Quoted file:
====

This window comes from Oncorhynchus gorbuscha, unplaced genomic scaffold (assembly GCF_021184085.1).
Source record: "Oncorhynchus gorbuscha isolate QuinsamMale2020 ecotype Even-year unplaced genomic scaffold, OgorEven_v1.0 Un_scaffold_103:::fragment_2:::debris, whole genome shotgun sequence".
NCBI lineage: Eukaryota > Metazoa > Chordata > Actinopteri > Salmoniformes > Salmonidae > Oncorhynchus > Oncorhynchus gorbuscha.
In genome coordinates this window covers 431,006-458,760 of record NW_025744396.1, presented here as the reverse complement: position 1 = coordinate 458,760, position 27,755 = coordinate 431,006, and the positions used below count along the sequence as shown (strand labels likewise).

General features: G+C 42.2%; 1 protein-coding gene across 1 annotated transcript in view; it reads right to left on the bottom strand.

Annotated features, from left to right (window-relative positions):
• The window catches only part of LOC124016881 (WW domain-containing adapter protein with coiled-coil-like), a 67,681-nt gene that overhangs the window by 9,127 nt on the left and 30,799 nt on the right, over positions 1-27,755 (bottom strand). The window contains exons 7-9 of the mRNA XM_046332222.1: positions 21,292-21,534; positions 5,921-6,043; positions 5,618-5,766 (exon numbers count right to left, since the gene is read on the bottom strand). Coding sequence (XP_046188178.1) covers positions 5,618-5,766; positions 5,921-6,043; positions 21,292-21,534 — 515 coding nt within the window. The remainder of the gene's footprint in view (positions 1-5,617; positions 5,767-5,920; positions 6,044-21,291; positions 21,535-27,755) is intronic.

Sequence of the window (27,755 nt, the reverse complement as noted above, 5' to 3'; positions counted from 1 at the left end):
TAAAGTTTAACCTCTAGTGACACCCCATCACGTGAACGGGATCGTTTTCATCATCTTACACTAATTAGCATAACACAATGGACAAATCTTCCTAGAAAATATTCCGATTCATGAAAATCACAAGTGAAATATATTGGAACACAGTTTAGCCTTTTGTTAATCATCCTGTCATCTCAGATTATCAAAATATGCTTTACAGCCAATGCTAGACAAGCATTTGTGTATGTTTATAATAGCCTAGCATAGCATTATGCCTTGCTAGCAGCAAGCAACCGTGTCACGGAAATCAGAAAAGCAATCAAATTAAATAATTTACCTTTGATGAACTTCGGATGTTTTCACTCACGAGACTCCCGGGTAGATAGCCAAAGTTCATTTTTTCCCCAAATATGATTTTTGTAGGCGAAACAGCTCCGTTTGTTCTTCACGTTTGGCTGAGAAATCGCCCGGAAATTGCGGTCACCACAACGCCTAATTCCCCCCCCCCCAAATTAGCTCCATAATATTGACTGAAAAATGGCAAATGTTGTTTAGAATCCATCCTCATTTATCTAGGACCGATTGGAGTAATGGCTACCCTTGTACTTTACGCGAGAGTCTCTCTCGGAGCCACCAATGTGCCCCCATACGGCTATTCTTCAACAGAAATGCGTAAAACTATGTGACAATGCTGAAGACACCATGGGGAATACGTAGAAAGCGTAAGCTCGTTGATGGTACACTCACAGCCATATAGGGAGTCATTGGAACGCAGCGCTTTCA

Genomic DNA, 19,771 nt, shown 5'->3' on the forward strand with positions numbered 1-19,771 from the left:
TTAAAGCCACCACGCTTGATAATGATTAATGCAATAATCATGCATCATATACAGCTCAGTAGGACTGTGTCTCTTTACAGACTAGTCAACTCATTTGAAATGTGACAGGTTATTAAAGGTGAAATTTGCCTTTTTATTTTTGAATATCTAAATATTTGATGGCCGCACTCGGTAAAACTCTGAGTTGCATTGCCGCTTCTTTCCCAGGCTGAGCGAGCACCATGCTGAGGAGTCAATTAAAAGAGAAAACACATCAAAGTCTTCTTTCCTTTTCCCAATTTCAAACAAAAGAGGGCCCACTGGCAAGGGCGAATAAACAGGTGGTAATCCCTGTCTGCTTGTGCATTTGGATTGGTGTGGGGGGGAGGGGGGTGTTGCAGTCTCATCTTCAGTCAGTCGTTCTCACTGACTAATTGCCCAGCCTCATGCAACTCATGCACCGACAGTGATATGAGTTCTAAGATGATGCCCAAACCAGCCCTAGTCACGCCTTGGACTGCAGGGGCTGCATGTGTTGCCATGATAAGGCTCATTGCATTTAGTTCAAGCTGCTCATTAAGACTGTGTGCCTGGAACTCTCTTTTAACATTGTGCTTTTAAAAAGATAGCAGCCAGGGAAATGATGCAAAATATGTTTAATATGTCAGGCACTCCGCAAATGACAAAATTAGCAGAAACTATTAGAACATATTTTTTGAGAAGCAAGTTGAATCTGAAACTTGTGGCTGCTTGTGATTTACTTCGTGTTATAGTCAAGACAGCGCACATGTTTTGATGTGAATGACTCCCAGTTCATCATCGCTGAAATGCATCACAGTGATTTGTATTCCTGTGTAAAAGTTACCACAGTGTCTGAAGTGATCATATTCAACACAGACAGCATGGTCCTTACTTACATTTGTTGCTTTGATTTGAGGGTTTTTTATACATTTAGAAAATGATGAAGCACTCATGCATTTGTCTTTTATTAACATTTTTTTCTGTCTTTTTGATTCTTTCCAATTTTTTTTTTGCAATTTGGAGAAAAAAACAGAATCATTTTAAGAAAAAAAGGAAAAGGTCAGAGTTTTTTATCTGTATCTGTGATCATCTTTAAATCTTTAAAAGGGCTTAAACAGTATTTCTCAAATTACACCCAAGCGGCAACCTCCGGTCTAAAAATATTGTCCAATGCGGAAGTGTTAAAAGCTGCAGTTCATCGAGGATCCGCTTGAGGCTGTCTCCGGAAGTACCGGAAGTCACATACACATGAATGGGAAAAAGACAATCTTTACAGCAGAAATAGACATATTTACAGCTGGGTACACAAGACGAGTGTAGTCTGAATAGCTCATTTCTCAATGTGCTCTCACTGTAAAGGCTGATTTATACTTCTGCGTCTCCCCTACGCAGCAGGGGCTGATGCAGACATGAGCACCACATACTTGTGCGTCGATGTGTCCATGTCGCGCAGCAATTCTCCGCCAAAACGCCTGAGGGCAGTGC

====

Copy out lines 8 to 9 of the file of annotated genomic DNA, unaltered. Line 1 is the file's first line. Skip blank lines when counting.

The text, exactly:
Sequence of the window (27,755 nt, the reverse complement as noted above, 5' to 3'; positions counted from 1 at the left end):
TAAAGTTTAACCTCTAGTGACACCCCATCACGTGAACGGGATCGTTTTCATCATCTTACACTAATTAGCATAACACAATGGACAAATCTTCCTAGAAAATATTCCGATTCATGAAAATCACAAGTGAAATATATTGGAACACAGTTTAGCCTTTTGTTAATCATCCTGTCATCTCAGATTATCAAAATATGCTTTACAGCCAATGCTAGACAAGCATTTGTGTATGTTTATAATAGCCTAGCATAGCATTATGCCTTGCTAGCAGCAAGCAACCGTGTCACGGAAATCAGAAAAGCAATCAAATTAAATAATTTACCTTTGATGAACTTCGGATGTTTTCACTCACGAGACTCCCGGGTAGATAGCCAAAGTTCATTTTTTCCCCAAATATGATTTTTGTAGGCGAAACAGCTCCGTTTGTTCTTCACGTTTGGCTGAGAAATCGCCCGGAAATTGCGGTCACCACAACGCCTAATTCCCCCCCCCCCAAATTAGCTCCATAATATTGACTGAAAAATGGCAAATGTTGTTTAGAATCCATCCTCATTTATCTAGGACCGATTGGAGTAATGGCTACCCTTGTACTTTACGCGAGAGTCTCTCTCGGAGCCACCAATGTGCCCCCATACGGCTATTCTTCAACAGAAATGCGTAAAACTATGTGACAATGCTGAAGACACCATGGGGAATACGTAGAAAGCGTAAGCTCGTTGATGGTACACTCACAGCCATATAGGGAGTCATTGGAACGCAGCGCTTTCA